The opinion of the court was delivered by: Andrew J. Peck, United States Magistrate Judge
REPORT AND RECOMMENDATION
To the Honorable Loretta A. Preska, United States District Judge:
Pro se plaintiff Casimiro Acosta brings this action pursuant to § 205(g) of the Social Security Act ("the Act"), 42 U.S.C. § 405(g), challenging the final decision of the Commissioner of Social Security (the "Commissioner") to deny Acosta disability and Supplemental Security Income ("SSI") benefits for the time period prior to June 1998. (Dkt. No. 2: Compl.; Dkt. No. 12: Motion to Reopen.) The Commissioner has moved for judgment on the pleadings pursuant to Fed.R.Civ.P. 12(c). (Dkt. Nos. 20-21.)
For the reasons set forth below, the Commissioner's motion for judgment on the pleadings should be GRANTED for the period prior to May 1996, but DENIED for the May 1996 to June 1998 time period. For the May 1996 to June 1998 time period, the case should be remanded to the Commissioner to obtain additional information from Acosta's treating physician about Acosta's physical and mental condition.
On June 11, 1996, plaintiff Casimiro Acosta applied for SSI and disability benefits, alleging an inability to work since January 1, 1993 due to back pain. (Dkt. No. 19: Administrative Record filed by the Commissioner ["R."] at 55-57, 64-69, 102-03; see also Dkt. No. 17:
Supplemental Administrative Record filed by the
Commissioner ["SR."] at 98-100, 110-15.)*fn1
Acosta's application was denied initially (SR. 83-87) and upon reconsideration (SR. 90-93). At Acosta's request (SR. 94), a hearing was held before an administrative law judge ("ALJ") on June 2, 1997 (SR. 145-55). On December 23, 1997, ALJ Mark S. Sochaezewsky issued his decision finding that Acosta was not disabled. (SR. 131-138.) The Appeals Council denied Acosta's request for review on October 23, 1998. (SR. 158-60.)
On November 13, 1998 (filed as of February 23, 1999), Acosta filed a complaint in this Court to review the Commissioner's decision. (Dkt. No. 2: Compl.) On August 12, 1999, the action was remanded on consent to the Commissioner for further administrative proceedings pursuant to the sixth sentence of 42 U.S.C. § 405(g). (Dkt. No. 11: Stip. & Order.) On remand, the Appeals Council vacated the ALJ's decision and remanded the case for further proceedings to obtain additional medical evidence. (SR. 161-62.)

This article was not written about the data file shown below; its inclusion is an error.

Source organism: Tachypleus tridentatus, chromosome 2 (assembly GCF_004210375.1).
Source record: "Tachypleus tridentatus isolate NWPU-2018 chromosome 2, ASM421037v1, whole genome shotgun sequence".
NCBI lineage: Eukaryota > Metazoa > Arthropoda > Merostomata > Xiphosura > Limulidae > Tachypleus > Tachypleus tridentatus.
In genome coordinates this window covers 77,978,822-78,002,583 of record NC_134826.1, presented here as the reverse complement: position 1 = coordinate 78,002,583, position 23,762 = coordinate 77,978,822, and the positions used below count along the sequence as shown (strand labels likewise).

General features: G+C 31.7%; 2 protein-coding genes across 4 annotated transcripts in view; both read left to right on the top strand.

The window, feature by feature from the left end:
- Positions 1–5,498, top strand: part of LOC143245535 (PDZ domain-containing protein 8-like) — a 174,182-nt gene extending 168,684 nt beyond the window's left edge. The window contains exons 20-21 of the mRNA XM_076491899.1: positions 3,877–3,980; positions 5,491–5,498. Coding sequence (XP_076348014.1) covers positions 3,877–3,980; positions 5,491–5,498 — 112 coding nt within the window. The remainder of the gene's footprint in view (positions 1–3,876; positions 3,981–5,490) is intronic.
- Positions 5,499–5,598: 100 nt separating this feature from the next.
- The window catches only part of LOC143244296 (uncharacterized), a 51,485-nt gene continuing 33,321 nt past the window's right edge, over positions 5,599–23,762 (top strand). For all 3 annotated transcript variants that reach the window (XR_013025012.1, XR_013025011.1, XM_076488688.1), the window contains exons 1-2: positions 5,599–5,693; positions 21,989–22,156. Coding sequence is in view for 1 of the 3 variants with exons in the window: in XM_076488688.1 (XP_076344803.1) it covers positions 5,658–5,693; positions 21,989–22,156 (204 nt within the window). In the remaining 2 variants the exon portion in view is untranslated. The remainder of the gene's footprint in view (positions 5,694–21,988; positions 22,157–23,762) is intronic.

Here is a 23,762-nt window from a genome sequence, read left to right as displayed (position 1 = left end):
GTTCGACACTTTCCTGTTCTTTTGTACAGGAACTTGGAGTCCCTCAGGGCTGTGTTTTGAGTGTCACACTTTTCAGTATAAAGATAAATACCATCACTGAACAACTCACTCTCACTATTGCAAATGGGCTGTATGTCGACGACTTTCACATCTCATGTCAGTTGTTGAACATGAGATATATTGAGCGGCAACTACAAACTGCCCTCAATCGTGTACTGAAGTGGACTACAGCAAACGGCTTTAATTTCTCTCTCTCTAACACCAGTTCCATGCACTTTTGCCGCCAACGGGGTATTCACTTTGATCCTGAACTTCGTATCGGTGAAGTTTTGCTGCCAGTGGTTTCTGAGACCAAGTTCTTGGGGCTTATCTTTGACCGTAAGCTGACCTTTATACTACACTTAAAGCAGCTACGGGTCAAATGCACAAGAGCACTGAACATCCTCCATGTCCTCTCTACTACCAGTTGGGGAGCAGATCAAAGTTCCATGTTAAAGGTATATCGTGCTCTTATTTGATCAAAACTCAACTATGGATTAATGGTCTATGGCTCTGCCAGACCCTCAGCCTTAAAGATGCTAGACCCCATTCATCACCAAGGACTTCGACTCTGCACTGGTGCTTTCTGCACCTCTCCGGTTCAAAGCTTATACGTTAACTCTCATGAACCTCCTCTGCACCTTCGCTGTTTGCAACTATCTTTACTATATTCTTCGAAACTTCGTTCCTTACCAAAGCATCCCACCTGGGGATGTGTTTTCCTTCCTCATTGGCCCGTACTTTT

ALJ Sochaezewsky held a second hearing on February 3, 2000. (SR. 40-49.) On March 6, 2000, the ALJ issued his decision finding that Acosta was under a disability and entitled to SSI benefits as of September 1, 1999. (SR. 169-76.) Acosta appealed this decision.*fn2 (SR. 180.) The Appeals Council vacated the ALJ's decision and remanded the case to a new administrative law judge. (SR. 185-87.)
On December 14, 2001, a third hearing was held, by ALJ Mark J. Hecht. (SR. 50-82.) ALJ Hecht issued his decision on March 18, 2002, finding Acosta to be disabled and eligible for SSI payments since June 1998. (SR. 23-33.) This decision became the final decision of the Commissioner when the Appeals Council denied Acosta's request for review on August 6, 2002. (SR. 5-6.)
Acosta's ALJ Hearings and Decisions Acosta's First Administrative Hearing and ALJ Decision On June 2, 1997, a hearing was held before ALJ Sochaezewsky. (SR. 145-55.) Acosta appeared without counsel but with an interpreter. (SR. 148.) Acosta testified that he was born in Santo Domingo and came to the United States in 1979. (SR. 148.) He completed the eighth grade, and can read and write simple English, but not speak or understand it. (SR. 149-50.) Acosta last worked about five years ago, in a factory, doing heavy work. (SR. 151.) He has not worked since January 1993, because of pain in his back, which also causes his right arm and leg to get numb. (SR. 151.) When asked if he had "any other limitations or other problems that affect [his] ability to work," Acosta responded "[n]o." (SR. 154-55.) Dr. Billini's June 1997 "Medical Report" form, summarizing Dr. Billini's treatment of Acosta from May 20, 1996 to June 24, 1997 (R. 91-97), was the only treating physician medical evidence in the record before the ALJ.
On December 23, 1997, ALJ Sochaezewsky denied Acosta's application for benefits. (SR. 131-38.) The ALJ found that Acosta "is not entitled to a period of disability or disability insurance benefits . . . and is not eligible for supplemental security income." (SR. 138.) The ALJ held that while Acosta had lower back pain and depression, Acosta's "assertions with respect to his limitations and his alleged inability to work are not credible, as they are not supported by the medical and other evidence." (SR. 136-37.)